Cytogenetic evaluation and DNA interaction studies of the food colorants amaranth, erythrosine and tartrazine

Panagiotis Mpountoukas, Anastasia Pantazaki, Efterpi Kostareli, Pantelitsa Christodoulou, Dimitra Kareli, Stamatia Poliliou, Costas Mourelatos, Vasso Lambropoulou, Theodore Lialiaris

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192 Citations (Scopus)


Food coloring agents, amaranth, erythrosine and tartrazine have been tested at 0.02-8mM in human peripheral blood cells in vitro, in order to investigate their genotoxic, cytotoxic and cytostatic potential. Amaranth at the highest concentration (8mM) demonstrates high genotoxicity, cytostaticity and cytotoxicity. The frequency of SCEs/cell was increased 1.7 times over the control level. Additionally, erythrosine at 8, 4 and 2mM shows a high cytotoxicity and cytostaticity. Finally, tartrazine seems to be toxic at 8 and 4mM. No signs of genotoxicity were observed. Reversely, tartrazine showed cytotoxicity at 1 and 2mM. Furthermore, spectroscopic titration studies for the interaction of these food additives with DNA showed that these dyes bind to calf thymus DNA and distinct isosbestic points are observed clearly suggesting binding of the dyes to DNA. Additionally DNA electrophoretic mobility experiments showed that these colorants are obviously capable for strong binding to linear dsDNA causing its degradation. PCR amplification of all DNA fragments (which previously were pre-treated with three different concentrations of the colorants, extracted from agarose gel after separation and then purified), seems to be attenuated with a manner dye concentration-dependent reflecting in a delayed electrophoretic mobility due to the possible binding of some molecules of the dyes. Evaluation of the data and curves were obtained after quantitative and qualitative analysis of the lanes of the gel by an analyzer computer program. Our results indicate that these food colorants had a toxic potential to human lymphocytes in vitro and it seems that they bind directly to DNA.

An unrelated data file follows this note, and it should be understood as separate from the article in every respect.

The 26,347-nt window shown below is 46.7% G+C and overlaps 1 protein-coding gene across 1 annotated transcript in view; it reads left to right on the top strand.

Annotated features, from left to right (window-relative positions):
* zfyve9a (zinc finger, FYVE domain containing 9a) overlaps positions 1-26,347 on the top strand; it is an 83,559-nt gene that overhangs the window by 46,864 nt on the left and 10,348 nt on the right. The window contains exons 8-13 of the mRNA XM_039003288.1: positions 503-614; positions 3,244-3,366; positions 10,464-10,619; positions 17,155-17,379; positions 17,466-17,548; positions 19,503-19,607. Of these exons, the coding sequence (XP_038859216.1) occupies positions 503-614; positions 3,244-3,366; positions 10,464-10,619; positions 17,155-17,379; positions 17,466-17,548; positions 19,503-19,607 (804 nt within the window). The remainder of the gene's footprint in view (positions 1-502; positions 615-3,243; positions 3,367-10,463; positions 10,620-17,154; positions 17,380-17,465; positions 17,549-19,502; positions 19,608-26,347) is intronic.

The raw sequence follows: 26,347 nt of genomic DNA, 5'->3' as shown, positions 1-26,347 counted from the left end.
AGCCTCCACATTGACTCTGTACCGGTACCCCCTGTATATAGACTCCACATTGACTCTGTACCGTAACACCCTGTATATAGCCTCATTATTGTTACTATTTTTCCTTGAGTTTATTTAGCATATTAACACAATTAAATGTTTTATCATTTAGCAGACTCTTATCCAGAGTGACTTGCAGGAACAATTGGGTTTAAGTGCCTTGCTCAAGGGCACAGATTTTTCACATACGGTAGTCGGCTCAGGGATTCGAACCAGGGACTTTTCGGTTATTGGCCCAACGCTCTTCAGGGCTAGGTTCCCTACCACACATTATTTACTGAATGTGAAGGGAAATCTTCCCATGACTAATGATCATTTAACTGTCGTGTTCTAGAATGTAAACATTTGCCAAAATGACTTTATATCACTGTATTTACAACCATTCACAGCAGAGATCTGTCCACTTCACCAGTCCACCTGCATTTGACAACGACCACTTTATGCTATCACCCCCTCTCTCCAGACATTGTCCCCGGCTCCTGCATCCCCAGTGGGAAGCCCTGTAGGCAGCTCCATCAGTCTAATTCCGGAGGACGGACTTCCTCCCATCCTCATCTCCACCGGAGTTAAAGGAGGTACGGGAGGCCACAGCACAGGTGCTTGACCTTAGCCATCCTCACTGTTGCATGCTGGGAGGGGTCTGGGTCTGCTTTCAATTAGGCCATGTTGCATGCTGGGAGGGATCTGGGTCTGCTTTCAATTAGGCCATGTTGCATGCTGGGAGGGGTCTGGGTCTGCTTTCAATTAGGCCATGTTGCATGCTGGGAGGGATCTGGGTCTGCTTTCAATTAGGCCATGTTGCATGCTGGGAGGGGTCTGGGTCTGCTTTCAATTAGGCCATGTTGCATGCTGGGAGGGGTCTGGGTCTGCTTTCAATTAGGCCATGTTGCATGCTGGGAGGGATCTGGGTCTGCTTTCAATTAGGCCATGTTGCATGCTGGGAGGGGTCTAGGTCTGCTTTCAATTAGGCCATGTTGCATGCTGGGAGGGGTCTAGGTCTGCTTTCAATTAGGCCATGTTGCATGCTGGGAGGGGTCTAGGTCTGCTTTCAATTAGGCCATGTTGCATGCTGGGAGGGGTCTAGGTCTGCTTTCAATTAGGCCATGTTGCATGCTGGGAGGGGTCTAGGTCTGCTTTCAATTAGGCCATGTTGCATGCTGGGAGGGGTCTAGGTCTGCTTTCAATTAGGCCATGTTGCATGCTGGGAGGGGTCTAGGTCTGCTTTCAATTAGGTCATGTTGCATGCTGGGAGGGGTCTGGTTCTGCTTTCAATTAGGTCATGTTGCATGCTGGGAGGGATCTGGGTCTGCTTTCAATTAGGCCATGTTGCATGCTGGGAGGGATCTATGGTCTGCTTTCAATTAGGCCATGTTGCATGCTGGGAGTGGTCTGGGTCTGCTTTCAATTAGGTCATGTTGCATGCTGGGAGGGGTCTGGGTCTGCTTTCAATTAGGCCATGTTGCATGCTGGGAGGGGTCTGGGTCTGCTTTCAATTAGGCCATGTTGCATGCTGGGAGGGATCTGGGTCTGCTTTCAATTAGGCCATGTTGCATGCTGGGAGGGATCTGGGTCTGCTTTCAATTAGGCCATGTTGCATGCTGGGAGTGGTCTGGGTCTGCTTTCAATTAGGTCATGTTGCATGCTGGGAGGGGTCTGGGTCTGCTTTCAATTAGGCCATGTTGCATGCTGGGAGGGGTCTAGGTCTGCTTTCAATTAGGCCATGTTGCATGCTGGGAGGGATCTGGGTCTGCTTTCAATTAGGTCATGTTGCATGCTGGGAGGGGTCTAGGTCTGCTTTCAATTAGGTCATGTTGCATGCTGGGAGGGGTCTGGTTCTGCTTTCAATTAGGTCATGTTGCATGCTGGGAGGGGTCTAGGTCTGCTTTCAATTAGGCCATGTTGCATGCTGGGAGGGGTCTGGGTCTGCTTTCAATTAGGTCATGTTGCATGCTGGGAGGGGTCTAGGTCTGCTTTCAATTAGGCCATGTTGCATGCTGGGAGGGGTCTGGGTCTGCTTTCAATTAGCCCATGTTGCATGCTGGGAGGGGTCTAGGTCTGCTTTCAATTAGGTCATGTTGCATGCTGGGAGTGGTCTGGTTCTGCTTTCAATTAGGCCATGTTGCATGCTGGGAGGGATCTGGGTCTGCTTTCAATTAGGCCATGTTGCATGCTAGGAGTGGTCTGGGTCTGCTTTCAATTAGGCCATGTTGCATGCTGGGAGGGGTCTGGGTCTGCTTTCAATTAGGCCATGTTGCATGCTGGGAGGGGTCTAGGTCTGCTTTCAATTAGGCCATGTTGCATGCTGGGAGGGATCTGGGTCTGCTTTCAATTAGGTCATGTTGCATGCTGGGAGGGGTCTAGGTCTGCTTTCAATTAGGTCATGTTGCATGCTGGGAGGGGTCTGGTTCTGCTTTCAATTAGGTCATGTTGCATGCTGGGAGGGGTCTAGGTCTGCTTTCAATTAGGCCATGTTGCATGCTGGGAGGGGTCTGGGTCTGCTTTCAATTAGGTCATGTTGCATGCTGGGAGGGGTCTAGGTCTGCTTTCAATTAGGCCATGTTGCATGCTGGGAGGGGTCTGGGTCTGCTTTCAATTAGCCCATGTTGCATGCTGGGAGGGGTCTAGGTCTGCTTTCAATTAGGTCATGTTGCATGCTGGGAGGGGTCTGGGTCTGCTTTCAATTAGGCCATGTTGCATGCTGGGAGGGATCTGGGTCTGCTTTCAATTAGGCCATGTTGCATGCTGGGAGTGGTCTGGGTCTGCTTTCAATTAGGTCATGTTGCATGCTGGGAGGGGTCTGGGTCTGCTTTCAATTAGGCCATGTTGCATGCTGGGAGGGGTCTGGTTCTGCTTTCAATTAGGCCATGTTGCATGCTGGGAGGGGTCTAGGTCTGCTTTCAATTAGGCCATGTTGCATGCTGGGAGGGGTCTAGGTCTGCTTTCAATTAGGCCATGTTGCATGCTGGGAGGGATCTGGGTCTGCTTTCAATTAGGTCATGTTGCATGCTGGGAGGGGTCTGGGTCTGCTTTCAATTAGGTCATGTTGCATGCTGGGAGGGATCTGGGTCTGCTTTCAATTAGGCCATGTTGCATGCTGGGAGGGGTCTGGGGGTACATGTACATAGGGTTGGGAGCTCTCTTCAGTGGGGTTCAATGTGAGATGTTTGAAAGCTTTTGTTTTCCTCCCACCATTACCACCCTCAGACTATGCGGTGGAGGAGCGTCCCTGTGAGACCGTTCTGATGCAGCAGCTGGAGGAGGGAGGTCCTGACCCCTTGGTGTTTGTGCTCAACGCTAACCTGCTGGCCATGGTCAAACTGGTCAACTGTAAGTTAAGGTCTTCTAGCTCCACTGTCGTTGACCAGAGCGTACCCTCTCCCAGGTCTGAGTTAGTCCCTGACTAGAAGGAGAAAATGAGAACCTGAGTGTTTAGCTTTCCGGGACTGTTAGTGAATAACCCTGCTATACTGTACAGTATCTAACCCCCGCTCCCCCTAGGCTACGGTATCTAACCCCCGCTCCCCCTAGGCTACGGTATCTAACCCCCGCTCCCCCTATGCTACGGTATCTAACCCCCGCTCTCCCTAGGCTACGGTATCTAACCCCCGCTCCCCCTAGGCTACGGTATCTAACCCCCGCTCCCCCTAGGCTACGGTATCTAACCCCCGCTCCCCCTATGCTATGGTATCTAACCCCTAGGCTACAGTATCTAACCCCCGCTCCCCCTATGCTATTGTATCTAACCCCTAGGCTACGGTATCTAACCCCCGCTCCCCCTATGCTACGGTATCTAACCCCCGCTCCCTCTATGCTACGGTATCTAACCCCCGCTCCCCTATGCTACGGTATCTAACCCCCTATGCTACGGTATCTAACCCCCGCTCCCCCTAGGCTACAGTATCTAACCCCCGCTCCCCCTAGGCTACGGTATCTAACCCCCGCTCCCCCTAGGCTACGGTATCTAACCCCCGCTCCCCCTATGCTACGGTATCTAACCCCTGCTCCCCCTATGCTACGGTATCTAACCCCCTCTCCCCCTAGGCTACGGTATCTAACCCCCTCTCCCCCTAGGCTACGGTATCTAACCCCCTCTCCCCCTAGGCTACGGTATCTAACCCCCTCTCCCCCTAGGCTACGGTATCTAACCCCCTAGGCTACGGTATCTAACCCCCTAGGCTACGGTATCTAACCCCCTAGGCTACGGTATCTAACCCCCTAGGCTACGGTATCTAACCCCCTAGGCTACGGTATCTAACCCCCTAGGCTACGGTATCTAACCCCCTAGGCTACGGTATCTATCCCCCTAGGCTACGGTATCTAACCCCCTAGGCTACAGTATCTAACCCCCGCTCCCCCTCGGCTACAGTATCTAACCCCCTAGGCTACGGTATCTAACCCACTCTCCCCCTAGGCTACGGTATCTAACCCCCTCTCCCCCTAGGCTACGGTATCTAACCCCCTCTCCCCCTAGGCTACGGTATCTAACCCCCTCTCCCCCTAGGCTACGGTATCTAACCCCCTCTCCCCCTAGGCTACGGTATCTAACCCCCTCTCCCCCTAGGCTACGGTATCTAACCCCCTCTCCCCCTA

Original languageEnglish
Pages (from-to)2934-44
Number of pages11
JournalFood & Chemical Toxicology
Issue number10
Publication statusPublished - Oct 2010


  • Adult
  • Amaranth Dye/chemistry
  • Animals
  • Cattle
  • Cell Proliferation/drug effects
  • DNA/chemistry
  • DNA Damage
  • Electrophoresis, Agar Gel
  • Electrophoretic Mobility Shift Assay
  • Erythrosine/chemistry
  • Food Coloring Agents/chemistry
  • Humans
  • Mitotic Index
  • Mutagenicity Tests
  • Mutagens/chemistry
  • Reverse Transcriptase Polymerase Chain Reaction
  • Sister Chromatid Exchange/drug effects
  • Tartrazine/chemistry


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